Lei, the symbol of the spirit of aloha

In the summer my lifelong friend came to Hawai’i, as she and her family have for as long as I’ve known them. Her mom was Bea’s Konawaena classmate, and they coincidentally both ended up raising families in Southern California less than a mile apart. There were quite a few Hawai’i transplants in the area.

My friend’s daughter’s birthday took place while they were here and several of us were meeting for Hawaiian music and dinner. I used the occasion to try and make my first maile-style ti lei. I used a dried one I had received for my birthday to try and reverse engineer how it was made. Not perfect, but I learned something, and the overall effect was good enough. The lei didn’t have to be as long as an adult’s either. It was really a symbol of my effort in making it, and thinking of her as I made it.

She was delighted to receive it. Her mom took a photo of us, and moments later it was gone. It was tucked away in her large purse. The leaves made her itch. I forgot she has sensitive skin.

Her grandma was Bea’s classmate, in the era when the school year was skewed for the coffee season, so the kids could help pick coffee. When the family now comes to Hawai’i, they always spend some time at the “mauka house,” the family coffee farm in Holualoa proper. [Our mailing address city is Holualoa, but we’re actually in Honalo, a Census Designated Place].

Apparently, last summer L picked red coffee cherry while they were on island. And the grandparents explained to her how to process coffee fruit. [You can pull down to Wet Milling and Dry Milling from this website’s About tab to see what we do.] So she took off the fruit to get the seeds/beans. Soaked it. Took it back to California. And over some period of time, sometimes forgetting it, she dried it, had parchment, dried it, removed the parchment, husk, and silver skin and had green coffee. And then grandpa pan-roasted the coffee at Thanksgiving, I believe. The adults were all pleasantly surprised at how good that coffee was. They all told me about it this summer. So they were hoping to do it again this year. I heard Grandpa was even motivated to do the same after he experienced L’s success.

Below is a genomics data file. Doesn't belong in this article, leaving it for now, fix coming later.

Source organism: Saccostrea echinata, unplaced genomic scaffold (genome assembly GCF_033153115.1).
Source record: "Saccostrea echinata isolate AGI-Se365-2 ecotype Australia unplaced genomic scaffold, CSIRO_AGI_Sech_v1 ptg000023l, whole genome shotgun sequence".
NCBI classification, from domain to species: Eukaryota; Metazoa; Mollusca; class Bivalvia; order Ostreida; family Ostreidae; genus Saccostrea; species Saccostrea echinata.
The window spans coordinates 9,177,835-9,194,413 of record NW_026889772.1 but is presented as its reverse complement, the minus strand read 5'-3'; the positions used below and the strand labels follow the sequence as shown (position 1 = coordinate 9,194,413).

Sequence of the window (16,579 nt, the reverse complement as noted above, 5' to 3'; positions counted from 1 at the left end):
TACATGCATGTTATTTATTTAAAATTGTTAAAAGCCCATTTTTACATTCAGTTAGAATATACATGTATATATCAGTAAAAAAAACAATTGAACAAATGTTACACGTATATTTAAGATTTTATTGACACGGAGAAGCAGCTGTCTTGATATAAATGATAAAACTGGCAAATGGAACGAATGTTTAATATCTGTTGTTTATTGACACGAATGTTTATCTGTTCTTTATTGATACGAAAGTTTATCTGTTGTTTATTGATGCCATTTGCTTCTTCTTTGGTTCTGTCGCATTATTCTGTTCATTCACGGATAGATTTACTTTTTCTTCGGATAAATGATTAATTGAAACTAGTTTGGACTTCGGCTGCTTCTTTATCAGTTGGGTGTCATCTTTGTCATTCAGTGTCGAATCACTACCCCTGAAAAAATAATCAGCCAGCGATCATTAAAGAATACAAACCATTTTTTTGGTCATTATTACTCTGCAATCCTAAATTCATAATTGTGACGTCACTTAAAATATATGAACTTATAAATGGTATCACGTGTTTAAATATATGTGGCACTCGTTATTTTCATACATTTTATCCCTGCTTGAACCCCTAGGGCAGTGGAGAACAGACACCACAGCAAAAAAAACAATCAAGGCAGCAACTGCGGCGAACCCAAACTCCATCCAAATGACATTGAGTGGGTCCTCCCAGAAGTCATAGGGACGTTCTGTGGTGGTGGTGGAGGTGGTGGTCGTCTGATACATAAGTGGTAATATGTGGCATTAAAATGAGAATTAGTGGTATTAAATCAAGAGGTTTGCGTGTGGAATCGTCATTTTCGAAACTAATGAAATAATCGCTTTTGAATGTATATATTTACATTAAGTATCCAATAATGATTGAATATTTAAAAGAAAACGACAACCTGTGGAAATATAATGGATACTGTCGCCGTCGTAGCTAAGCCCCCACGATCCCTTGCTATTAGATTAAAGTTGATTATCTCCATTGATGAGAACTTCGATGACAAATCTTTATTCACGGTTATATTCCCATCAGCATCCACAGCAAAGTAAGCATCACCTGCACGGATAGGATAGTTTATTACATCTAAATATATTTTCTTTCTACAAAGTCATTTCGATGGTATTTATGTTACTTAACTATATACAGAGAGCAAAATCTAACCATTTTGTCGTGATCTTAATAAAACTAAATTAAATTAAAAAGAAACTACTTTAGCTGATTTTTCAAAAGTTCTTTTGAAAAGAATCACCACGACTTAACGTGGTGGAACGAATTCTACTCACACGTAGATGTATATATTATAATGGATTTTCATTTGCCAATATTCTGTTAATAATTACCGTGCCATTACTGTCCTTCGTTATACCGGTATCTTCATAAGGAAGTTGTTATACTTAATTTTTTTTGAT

One night after dinner at their rental condo, I saw little bowls of coffee in process. They had picked fruit that day, and she had removed the seeds and was soaking them. I got snippets of what she had done, but there were always a lot of people around and many distractions. I’ve asked her to describe to me in detail what she did last year. I’m hoping she’ll write a guest blog post someday. It’s how great recipes sometimes get invented — you follow the general principle, but you don’t strictly follow a recipe. Or maybe you try to follow a recipe, but mistakes are made. Sometimes the end result is something enjoyable, maybe surprising, and something new has been discovered.